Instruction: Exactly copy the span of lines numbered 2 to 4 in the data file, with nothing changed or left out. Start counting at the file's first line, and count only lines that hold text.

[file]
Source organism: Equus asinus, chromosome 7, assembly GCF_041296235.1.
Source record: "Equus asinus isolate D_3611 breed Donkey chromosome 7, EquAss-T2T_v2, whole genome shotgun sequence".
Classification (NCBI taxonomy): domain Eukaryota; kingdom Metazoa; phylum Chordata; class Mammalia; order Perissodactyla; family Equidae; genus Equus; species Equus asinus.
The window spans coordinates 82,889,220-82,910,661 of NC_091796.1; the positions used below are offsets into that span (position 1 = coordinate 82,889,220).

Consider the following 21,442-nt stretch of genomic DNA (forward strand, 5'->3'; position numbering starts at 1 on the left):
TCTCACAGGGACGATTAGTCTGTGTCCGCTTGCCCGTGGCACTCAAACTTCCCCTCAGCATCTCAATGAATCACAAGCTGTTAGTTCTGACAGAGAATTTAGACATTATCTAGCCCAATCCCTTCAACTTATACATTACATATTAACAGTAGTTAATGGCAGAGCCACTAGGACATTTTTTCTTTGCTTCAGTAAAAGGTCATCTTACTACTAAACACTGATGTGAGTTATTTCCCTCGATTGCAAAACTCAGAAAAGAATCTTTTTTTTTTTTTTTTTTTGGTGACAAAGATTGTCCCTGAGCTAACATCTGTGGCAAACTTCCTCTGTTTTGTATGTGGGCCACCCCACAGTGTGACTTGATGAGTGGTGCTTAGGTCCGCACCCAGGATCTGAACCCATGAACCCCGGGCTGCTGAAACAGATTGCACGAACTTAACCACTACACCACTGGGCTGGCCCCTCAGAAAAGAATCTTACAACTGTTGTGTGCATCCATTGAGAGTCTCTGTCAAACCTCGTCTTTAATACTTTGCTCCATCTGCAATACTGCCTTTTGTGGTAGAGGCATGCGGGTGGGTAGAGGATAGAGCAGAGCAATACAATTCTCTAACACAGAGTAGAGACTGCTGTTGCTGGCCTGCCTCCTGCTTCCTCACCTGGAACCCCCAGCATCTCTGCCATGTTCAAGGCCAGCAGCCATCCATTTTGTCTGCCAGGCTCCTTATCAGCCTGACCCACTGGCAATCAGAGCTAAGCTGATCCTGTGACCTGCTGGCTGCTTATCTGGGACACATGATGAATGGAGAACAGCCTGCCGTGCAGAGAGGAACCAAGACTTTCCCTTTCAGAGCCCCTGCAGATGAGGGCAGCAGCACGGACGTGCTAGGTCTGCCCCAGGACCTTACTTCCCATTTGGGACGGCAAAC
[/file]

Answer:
Source record: "Equus asinus isolate D_3611 breed Donkey chromosome 7, EquAss-T2T_v2, whole genome shotgun sequence".
Classification (NCBI taxonomy): domain Eukaryota; kingdom Metazoa; phylum Chordata; class Mammalia; order Perissodactyla; family Equidae; genus Equus; species Equus asinus.
The window spans coordinates 82,889,220-82,910,661 of NC_091796.1; the positions used below are offsets into that span (position 1 = coordinate 82,889,220).